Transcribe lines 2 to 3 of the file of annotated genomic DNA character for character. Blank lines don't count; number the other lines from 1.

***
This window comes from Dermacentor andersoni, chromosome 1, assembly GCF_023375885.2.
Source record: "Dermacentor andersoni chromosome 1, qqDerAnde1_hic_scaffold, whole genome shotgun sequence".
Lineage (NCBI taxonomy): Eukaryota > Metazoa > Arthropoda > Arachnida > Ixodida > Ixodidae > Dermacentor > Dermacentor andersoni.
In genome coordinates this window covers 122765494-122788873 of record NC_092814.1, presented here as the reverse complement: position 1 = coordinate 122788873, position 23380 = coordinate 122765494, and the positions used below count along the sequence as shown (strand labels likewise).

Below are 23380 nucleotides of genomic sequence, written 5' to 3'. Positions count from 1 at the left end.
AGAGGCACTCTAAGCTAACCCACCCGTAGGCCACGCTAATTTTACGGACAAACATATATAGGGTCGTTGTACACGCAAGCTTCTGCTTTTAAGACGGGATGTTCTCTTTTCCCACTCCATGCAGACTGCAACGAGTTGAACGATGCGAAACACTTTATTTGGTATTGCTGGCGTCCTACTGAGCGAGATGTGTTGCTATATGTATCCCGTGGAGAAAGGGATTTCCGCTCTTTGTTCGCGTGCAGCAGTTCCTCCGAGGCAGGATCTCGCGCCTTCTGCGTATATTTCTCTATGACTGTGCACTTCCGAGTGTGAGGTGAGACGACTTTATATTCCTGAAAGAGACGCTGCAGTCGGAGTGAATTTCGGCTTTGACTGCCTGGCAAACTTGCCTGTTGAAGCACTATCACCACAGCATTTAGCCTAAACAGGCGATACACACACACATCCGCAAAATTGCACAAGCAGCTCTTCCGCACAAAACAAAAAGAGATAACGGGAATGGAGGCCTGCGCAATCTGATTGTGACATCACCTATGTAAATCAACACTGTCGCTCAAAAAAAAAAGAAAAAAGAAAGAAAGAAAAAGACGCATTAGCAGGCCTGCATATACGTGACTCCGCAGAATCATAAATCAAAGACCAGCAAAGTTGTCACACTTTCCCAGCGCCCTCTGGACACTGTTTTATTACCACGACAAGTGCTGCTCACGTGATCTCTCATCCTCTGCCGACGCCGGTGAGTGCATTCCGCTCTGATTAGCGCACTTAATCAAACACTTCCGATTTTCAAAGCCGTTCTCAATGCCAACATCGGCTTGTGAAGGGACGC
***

Source record: "Dermacentor andersoni chromosome 1, qqDerAnde1_hic_scaffold, whole genome shotgun sequence".
Lineage (NCBI taxonomy): Eukaryota > Metazoa > Arthropoda > Arachnida > Ixodida > Ixodidae > Dermacentor > Dermacentor andersoni.